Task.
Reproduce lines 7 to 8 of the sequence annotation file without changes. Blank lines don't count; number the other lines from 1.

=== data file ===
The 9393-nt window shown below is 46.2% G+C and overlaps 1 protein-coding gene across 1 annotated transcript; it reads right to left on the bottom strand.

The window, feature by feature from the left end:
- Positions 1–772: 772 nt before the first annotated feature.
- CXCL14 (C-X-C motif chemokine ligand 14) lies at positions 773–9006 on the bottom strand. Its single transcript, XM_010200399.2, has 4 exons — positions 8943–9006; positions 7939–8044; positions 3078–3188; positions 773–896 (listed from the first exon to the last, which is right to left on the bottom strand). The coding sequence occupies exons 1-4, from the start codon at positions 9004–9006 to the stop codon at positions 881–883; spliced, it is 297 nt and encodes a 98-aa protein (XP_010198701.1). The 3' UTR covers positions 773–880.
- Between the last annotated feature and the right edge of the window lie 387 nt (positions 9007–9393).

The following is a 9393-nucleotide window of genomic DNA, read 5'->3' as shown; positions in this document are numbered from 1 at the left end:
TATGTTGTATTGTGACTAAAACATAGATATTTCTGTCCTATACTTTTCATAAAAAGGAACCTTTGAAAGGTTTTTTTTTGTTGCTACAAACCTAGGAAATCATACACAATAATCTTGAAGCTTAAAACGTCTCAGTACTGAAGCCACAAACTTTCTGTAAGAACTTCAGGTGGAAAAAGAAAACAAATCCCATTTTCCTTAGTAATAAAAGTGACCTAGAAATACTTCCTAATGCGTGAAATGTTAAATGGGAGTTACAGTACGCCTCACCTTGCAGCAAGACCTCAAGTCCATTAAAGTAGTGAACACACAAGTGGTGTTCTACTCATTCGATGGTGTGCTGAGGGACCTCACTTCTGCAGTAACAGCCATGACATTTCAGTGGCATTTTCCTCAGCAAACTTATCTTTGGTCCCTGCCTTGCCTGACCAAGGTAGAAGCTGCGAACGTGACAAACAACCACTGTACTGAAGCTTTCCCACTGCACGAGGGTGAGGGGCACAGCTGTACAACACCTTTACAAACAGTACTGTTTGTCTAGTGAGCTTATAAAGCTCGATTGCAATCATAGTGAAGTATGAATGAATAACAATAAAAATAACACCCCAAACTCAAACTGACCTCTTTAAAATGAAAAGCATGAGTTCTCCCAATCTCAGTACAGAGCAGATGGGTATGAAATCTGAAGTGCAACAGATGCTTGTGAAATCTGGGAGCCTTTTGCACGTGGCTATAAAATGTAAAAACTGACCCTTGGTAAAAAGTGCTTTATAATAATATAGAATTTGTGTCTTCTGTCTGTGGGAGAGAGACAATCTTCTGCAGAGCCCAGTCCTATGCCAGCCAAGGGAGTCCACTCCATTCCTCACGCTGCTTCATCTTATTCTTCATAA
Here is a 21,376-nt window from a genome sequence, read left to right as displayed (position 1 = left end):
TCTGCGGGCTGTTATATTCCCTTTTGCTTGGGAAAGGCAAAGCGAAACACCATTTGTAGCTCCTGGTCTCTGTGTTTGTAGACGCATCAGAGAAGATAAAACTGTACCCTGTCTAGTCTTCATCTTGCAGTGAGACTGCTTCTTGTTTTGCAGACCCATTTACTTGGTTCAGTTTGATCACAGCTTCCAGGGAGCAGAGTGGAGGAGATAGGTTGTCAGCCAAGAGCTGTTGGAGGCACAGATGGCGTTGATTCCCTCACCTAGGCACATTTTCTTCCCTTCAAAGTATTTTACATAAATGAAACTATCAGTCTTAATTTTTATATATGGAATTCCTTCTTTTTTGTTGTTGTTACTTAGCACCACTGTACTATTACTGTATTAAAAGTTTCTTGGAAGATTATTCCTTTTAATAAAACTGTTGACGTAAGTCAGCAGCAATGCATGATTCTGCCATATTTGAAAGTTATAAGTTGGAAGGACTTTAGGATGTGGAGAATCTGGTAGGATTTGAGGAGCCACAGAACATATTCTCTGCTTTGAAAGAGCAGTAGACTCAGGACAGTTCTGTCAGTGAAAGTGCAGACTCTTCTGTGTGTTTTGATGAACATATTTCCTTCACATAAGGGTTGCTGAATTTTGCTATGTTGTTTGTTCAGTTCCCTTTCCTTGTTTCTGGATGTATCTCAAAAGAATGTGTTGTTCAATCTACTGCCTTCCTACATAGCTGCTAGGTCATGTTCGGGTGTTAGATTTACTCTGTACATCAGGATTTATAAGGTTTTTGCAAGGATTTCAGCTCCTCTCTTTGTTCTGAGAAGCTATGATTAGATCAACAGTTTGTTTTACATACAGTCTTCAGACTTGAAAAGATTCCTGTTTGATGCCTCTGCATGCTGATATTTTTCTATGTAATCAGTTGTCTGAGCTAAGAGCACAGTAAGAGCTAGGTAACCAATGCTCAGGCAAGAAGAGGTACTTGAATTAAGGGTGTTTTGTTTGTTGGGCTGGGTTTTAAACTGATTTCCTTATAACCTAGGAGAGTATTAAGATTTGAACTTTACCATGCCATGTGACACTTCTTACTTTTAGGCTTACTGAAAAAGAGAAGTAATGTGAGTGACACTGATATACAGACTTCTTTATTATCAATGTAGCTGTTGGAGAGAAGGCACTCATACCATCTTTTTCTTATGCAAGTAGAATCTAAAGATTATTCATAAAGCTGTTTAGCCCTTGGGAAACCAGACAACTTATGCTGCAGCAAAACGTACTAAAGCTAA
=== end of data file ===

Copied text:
TATGTTGTATTGTGACTAAAACATAGATATTTCTGTCCTATACTTTTCATAAAAAGGAACCTTTGAAAGGTTTTTTTTTGTTGCTACAAACCTAGGAAATCATACACAATAATCTTGAAGCTTAAAACGTCTCAGTACTGAAGCCACAAACTTTCTGTAAGAACTTCAGGTGGAAAAAGAAAACAAATCCCATTTTCCTTAGTAATAAAAGTGACCTAGAAATACTTCCTAATGCGTGAAATGTTAAATGGGAGTTACAGTACGCCTCACCTTGCAGCAAGACCTCAAGTCCATTAAAGTAGTGAACACACAAGTGGTGTTCTACTCATTCGATGGTGTGCTGAGGGACCTCACTTCTGCAGTAACAGCCATGACATTTCAGTGGCATTTTCCTCAGCAAACTTATCTTTGGTCCCTGCCTTGCCTGACCAAGGTAGAAGCTGCGAACGTGACAAACAACCACTGTACTGAAGCTTTCCCACTGCACGAGGGTGAGGGGCACAGCTGTACAACACCTTTACAAACAGTACTGTTTGTCTAGTGAGCTTATAAAGCTCGATTGCAATCATAGTGAAGTATGAATGAATAACAATAAAAATAACACCCCAAACTCAAACTGACCTCTTTAAAATGAAAAGCATGAGTTCTCCCAATCTCAGTACAGAGCAGATGGGTATGAAATCTGAAGTGCAACAGATGCTTGTGAAATCTGGGAGCCTTTTGCACGTGGCTATAAAATGTAAAAACTGACCCTTGGTAAAAAGTGCTTTATAATAATATAGAATTTGTGTCTTCTGTCTGTGGGAGAGAGACAATCTTCTGCAGAGCCCAGTCCTATGCCAGCCAAGGGAGTCCACTCCATTCCTCACGCTGCTTCATCTTATTCTTCATAA
Here is a 21,376-nt window from a genome sequence, read left to right as displayed (position 1 = left end):